The DPRK (as well as Iran) were still not spared and it was in the early aughts that the criminal sanctions regimes were imposed on both countries. In 2003 the world also watched as Libyan lead Muammar Qaddafi worked with the global community to end his weapons programs, in what’s now viewed by many as a fatal mistake. Much like Iran, the DPRK continued their weapons program in the hopes that a strong nuclear deterrent would keep them safe.
Following Bush came Obama, who made two crucial moves that fought the DPRK all they need to know. The first was during the Arab spring, which saw a now-non-nuclear Libya bombed by NATO member, torn apart by jihadists and turned to the failed state we know today. The second was that Obama was forced to negotiate with the country that actually did nearly have the capability to produce nuclear weapons; Iran. Unfortunately for Iran, much like the DPRK after Clinton, a new right-wing lunatic has taken power and now seeks to void the nuclear deal and possibly lead the US to war with Iran.
Western Propaganda Concerning the DPRK
But this is all left out in the west. Instead of these facts, western media consumers are treated to ridiculous lies about the DPRK that range from untrue stupidity, racist and contradictory to outright nuclear fear porn reminiscent of the Cold War 60s. The stupid propaganda is the stories like Kim Jong Un’s uncle who was fed to dogs (sourced from a Chinese satirist, and later retracted), or the stories of generals killed by AA guns and Kim’s girlfriend who was supposedly killed (both later seen, very much alive, on television). The racist accusations include stories like that of the DPRK claiming to have discovered unicorns, enforcing “haircut” laws, and the DPRK policy of jailing Olympians who fail to take home medals.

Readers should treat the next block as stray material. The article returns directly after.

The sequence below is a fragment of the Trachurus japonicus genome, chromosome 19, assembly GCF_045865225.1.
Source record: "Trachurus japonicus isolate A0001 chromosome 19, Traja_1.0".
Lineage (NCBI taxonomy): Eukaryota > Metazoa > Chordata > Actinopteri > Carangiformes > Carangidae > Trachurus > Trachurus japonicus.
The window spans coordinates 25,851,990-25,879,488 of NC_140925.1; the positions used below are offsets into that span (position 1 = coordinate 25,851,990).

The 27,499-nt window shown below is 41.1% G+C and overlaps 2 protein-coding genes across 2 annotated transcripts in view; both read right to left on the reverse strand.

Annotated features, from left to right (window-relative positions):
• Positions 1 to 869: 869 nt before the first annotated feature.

The fear mongering contradictions are just the usual neoconservative bullshit lies they pull out every war. This includes all the imperialist hits like:
- Claiming everyone is starving, while also saying everyone is in the giant dangerous military.
- The DPRK wants nuclear weapons to strike first (despite always saying the contrary).
- The DPRK won’t negotiate, despite saying they would.
- Calling Kim irrational, despite admitting his arguments are based in reality.
And yet here we are, in another standoff demanding that the DPRK give up their nuclear program or face war. There isn’t even an option left on the table that allows the DPRK to determine their own fate, despite US acceptance of other countries who’ve gotten nuclear weapons behind their back such as Pakistan. No, despite this, the US insists that the DPRK fully accept their terms.
And for what? Was does the DPRK have that Washington wants? The short answer is nothing really. Besides removing a buffer between the ROK and China, allowing the US to move to China’s border and make the world more unsafe, there aren’t even resources worth stealing in the DPRK.
No, the DPRK is a perfect example of the US and its role as the global embodiment of an imperial power. Much like Cuba, Panama or Venezuela (who still sells most of their oil to the US), this is purely about a country acting in their own interests. Much like the British empire would treat rogue colonies, the US is only seeking to slap down the DPRK so the rest of the world gets the message – the US will not stand for self-determination, so don’t get any ideas. In fact, the current US regime is so reactionary it doesn’t even use the liberal cliches about human rights or “being seen as liberators.” No, the casualties aren’t even discussed, there isn’t even concern about US allies in South Korea or Japan having potentially millions killed. For this reason alone, even the government of South Korea (when it’s not led by corrupt authoritarians) is opposed to any potential war.
No, this is just the empire acting alone, looking to secure the world and make sure there is no challenge to the unipolar post-cold war order. It’s for these reasons that the US must keep its hands off the DPRK for the sake of an entire region and possibly the world and it is the job of all of us opposed to imperialism (or just regular people who don’t wish to see trillions more wasted for nothing) to continue to fight any future aggression.